News, Nuggets and Longreads 22/03/2014

Bloke drinking beer.

Hello you!

→ Several books of note have been released or are due soon: Joe Stange and Tim Webb’s Good Beer Guide to Belgium is on our wish list (out now) as is Randy Mosher’s Mastering Home Brew (due on 1 April).

→ Max ‘Pivni Filosof’ Bahnson has posted the first in a series of posts revisiting Prague brewpubs now he is older, wiser and (it’s probably fair to say) more cynical.

→ Saved to Pocket for reading later this week: a history of breweries in Richmond, Virginia (probably via Tom Cizauskas — we must keep better notes) and this 2000+ word piece in which Emma interviews some fellow home brewers about their methods and inspiration.

→ The owners of Ellenberg, a new London brewery which shared a premises with Weird Beard, have announced that they will be winding it down. A harbinger of the ‘shake out’ people have been predicting? No, we don’t think so — just natural ‘churn’.

→ Meanwhile, James Wilson is departing from Tap East, also in London, leaving  a vacancy for a brewer:

While a formal brewing and packaging qualification would be useful it is not essential.  However, there must be evidence that the applicant has the skills to brew.  These could have been developed as a Home Brewer.

→ Though we’re firmly of the belief that the Campaign for Real Ale needs to change if it’s to thrive in the long run, this did make us laugh:

→ We’ve updated our post about Starkey, Knight & Ford in light of new information received through correspondence in the Brewery History Society newsletter.

News, Nuggets and Longreads 15/03/2014

Detail from Watney's Brown Ale advertisement c.1960.

This week, we have spied with our little eyes…

→ It’s been one of those weeks when everyone seemed to be writing about writing. First, Beergraphs drew together some of the lessons from a recent symposium, including this exhortation from Stan Hieronymus to look beyond the frankly immature world of beer writing for inspiration: “Read last year’s best science writing. Then read last year’s best food writing.”

→ Then Jacob McKean of Modern Times Beer put the boot in:

[Accessibility] and [a] casual vibe leads countless uninformed observers to believe that they can authoritatively comment on craft beer…. In an industry with an almost total absence of real journalism, the cheerleading is virtually indistinguishable from the “reporting.”

→ In the UK, food bloggers and writers have been having a row over ethics prompted by the leaking by a chef of an email from one blogger who seemed to be suggesting that he would write a positive blog post in exchange for a free meal. Food/wine/beer writer Fiona Beckett defends ‘freebies’ here, arguing that it is perfectly possible to write an honest review of a free meal. (As long as you don’t mind the supply of free meals drying up, that is.)

→ Finally, a bit of bad news for those of you who find this kind of writing about blogging about writing tedious and navel-gazing: the topic for the next beer blogging session (Friday 4 April) is ‘Beer Journalism’.

→ On more wholesome topics, David ‘Broadford Brewer’ Bishop turned in a late #beerylongreads entry about the state of UK home brewing based on correspondence with some key figures on ‘the scene’. The bit that leapt out to us was this provocative statement from James ‘Kempicus’ Kemp, late of Fuller’s, Thornbridge and Buxton breweries:

Already I see a short supply of quality commercial brewers in the UK, who’s going to fill that need? I think it’s time for the homebrewer to step up, the same way that the homebrewer in the US stepped up… I recently had a conversation with a beer retailer who said “you’ll get better brewed and packaged beers at the national homebrew comp than you will from the majority of commercial UK breweries”.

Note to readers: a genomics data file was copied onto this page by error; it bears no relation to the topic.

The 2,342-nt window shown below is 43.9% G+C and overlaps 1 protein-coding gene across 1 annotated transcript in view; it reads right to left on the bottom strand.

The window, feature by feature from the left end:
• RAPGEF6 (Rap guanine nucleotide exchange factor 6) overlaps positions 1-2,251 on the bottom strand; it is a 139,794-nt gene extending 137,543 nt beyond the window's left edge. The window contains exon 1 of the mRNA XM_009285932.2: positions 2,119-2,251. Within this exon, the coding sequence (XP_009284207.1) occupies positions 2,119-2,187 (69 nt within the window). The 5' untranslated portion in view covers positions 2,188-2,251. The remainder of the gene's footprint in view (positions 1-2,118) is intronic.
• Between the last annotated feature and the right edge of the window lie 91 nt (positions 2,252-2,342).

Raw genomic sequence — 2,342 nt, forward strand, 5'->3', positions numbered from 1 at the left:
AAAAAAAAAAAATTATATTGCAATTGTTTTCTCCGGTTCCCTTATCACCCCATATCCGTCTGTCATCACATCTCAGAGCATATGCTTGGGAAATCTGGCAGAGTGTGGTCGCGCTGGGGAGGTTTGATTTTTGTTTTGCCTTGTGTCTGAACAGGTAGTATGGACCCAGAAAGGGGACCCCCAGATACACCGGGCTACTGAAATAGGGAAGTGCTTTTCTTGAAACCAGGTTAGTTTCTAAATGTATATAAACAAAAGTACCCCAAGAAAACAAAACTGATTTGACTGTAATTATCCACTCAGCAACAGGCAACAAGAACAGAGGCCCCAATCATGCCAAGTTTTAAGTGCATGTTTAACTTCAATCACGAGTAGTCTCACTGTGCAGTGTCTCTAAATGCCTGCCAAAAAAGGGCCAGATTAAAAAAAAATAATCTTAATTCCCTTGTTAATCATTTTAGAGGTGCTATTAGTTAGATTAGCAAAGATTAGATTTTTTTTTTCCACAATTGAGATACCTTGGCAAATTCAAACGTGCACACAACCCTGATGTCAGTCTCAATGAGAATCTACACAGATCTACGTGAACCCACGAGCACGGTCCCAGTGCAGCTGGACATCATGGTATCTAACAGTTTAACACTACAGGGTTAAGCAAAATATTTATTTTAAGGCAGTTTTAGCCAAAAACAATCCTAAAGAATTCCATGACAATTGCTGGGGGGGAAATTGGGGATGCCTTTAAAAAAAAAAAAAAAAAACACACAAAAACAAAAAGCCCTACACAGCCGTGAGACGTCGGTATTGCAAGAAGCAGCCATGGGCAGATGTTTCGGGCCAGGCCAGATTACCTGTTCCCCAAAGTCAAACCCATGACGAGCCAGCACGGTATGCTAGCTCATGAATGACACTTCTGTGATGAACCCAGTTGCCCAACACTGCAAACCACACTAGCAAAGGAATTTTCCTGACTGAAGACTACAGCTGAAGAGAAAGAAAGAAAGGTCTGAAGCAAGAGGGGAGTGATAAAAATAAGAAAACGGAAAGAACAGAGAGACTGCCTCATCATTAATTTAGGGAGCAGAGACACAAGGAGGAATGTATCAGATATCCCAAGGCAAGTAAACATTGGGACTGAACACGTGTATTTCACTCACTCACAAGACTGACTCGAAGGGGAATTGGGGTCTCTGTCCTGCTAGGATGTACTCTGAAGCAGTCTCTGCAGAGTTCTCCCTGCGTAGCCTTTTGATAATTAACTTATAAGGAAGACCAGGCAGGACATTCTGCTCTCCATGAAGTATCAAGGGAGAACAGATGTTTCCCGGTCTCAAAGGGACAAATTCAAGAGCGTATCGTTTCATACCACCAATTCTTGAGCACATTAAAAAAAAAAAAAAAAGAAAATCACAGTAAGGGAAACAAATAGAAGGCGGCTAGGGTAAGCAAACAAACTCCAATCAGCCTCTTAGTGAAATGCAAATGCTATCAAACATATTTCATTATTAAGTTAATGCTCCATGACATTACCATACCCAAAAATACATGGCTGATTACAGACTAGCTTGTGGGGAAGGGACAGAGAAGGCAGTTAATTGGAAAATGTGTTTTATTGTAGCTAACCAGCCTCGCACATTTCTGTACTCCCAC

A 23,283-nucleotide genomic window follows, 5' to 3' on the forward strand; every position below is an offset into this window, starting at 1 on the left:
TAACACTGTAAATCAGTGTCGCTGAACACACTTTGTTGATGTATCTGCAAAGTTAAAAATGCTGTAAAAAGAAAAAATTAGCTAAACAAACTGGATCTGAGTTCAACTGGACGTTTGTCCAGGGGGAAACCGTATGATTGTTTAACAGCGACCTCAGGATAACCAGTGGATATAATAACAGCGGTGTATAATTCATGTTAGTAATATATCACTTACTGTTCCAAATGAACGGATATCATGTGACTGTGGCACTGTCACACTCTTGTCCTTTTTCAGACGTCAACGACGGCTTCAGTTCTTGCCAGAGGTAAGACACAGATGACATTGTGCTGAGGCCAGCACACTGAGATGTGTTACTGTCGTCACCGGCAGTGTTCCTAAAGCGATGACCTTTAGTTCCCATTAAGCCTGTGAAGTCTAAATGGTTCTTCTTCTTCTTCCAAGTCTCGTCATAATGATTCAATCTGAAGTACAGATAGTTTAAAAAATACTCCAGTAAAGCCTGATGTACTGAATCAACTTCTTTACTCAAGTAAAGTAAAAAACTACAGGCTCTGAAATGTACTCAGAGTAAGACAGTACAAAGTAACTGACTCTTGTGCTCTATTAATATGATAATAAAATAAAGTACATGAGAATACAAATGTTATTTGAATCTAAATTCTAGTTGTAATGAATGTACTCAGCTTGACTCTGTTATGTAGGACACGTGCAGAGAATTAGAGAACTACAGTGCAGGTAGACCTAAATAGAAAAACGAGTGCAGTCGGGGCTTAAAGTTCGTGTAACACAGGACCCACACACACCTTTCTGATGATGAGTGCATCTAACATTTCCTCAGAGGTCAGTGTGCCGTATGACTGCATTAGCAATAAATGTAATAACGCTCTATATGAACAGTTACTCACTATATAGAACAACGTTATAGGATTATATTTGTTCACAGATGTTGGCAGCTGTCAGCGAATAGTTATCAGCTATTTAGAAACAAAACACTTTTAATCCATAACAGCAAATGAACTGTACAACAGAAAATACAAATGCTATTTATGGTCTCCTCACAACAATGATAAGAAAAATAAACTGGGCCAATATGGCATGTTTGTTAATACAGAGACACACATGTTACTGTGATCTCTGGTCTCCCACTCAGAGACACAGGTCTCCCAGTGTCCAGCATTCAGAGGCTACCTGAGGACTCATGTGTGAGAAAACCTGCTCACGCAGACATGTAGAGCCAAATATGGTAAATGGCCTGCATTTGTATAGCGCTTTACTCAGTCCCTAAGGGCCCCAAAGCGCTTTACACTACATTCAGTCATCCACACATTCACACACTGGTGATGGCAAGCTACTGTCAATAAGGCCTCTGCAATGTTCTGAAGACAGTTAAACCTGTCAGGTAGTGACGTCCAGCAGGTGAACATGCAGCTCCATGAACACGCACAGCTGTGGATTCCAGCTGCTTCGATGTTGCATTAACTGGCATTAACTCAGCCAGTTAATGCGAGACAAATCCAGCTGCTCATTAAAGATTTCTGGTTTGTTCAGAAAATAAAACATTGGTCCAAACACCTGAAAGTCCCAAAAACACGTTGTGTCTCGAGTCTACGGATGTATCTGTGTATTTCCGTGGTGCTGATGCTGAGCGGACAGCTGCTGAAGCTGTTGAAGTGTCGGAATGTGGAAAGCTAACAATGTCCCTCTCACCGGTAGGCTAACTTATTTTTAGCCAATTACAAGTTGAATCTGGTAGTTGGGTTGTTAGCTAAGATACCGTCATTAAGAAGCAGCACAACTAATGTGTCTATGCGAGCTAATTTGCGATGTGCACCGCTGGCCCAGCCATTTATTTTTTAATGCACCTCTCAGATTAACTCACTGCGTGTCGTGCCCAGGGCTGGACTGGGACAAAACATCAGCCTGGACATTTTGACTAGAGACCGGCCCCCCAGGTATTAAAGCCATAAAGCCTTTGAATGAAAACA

→ Outside the beer bubble, there was a piece in the Guardian on the rise in popularity of ‘craft beer’, while the Londonist attempted a history lesson through the medium of beer.

→ We’d love to have a look at these lovely brewing logs at Truman’s some time. (And note the copy of Young’s Real Draught Beer and Where to Find It in the background.)

We weren’t exactly blown away by Fuller’s Imperial Stout, but Martyn Cornell has urged everyone to give it another go now it’s had chance to age a little. So, last night, we did, and found it much improved, but still, for some reason, lacking whatever it is that makes us say WOO-WAH-WOW-WEE!

→ On Facebook, we asked: ‘What are the essential beer experiences?’ Why no have a look at what the hive mind thought, and add your own suggestions?

Brew Britannia book news: we’ve added some dates for public appearances we’ll be making in Manchester, Sheffield and Birmingham, with a few to be added as details are confirmed, but do get in touch if you’d like us to speak/read/loiter about your event or venue. We also now have a proper, definitely finished, final cover design and blurb.

News, Nuggets and Longreads 08/03/2014

Bloke drinking beer.

This little lot ought to see you through breakfast, second breakfast and a few mugs of char.

→ The issue of the week has been, without doubt, the arrival of cans of American ‘craft beer’ in Wetherspoon pubs, with posts from Tandleman, Zak Avery, Richard Taylor, Justin Mason, Nathaniel Southwood and no doubt many others. But David ‘Broadford Brewer’ Bishop cut through the fog of commentary rather effectively:

→ A trademark dispute blew up between regional giant Everards  and tiny Scottish start-up Elixir on Tuesday. Richard Taylor broke the story, outrage ensued, Everard’s backed down. Denzil Vallance at Great Heck Brewing provided an ‘inside the industry’ perspective. We just mumbled this at the back of the class (Facebook):

If Everard’s had a core beer called Elixir, it might make some kind of sense (though it would still be a PR fail), but all this over a one-off seasonal from two years ago? Really?… As always, when we’ve only heard one side of the story, it doesn’t pay to get too strident — for all we know, Everard’s may be gearing up to launch Elixir as a national brand… Nonetheless, it does seem that their PR/social media people are operating on autopilot, as, perhaps, are their lawyers, and they haven’t come out of this looking good so far.